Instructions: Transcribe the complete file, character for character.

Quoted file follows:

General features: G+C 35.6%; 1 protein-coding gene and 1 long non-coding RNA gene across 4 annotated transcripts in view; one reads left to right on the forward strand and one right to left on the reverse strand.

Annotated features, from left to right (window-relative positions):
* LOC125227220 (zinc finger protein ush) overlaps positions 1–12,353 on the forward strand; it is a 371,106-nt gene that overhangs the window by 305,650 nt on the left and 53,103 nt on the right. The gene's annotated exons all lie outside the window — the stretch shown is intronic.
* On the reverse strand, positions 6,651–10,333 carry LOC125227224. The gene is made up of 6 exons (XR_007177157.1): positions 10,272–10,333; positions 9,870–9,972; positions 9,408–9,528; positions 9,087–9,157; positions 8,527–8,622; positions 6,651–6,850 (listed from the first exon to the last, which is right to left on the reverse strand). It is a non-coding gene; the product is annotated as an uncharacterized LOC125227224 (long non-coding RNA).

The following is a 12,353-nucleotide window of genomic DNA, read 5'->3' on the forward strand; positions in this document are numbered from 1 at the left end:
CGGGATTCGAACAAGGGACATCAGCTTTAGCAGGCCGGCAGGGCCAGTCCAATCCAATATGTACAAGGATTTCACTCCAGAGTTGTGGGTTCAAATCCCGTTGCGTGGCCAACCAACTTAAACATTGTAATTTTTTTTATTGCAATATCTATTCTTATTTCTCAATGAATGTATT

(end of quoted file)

General features: G+C 35.6%; 1 protein-coding gene and 1 long non-coding RNA gene across 4 annotated transcripts in view; one reads left to right on the forward strand and one right to left on the reverse strand.

Annotated features, from left to right (window-relative positions):
* LOC125227220 (zinc finger protein ush) overlaps positions 1–12,353 on the forward strand; it is a 371,106-nt gene that overhangs the window by 305,650 nt on the left and 53,103 nt on the right. The gene's annotated exons all lie outside the window — the stretch shown is intronic.
* On the reverse strand, positions 6,651–10,333 carry LOC125227224. The gene is made up of 6 exons (XR_007177157.1): positions 10,272–10,333; positions 9,870–9,972; positions 9,408–9,528; positions 9,087–9,157; positions 8,527–8,622; positions 6,651–6,850 (listed from the first exon to the last, which is right to left on the reverse strand). It is a non-coding gene; the product is annotated as an uncharacterized LOC125227224 (long non-coding RNA).

The following is a 12,353-nucleotide window of genomic DNA, read 5'->3' on the forward strand; positions in this document are numbered from 1 at the left end:
CGGGATTCGAACAAGGGACATCAGCTTTAGCAGGCCGGCAGGGCCAGTCCAATCCAATATGTACAAGGATTTCACTCCAGAGTTGTGGGTTCAAATCCCGTTGCGTGGCCAACCAACTTAAACATTGTAATTTTTTTTATTGCAATATCTATTCTTATTTCTCAATGAATGTATT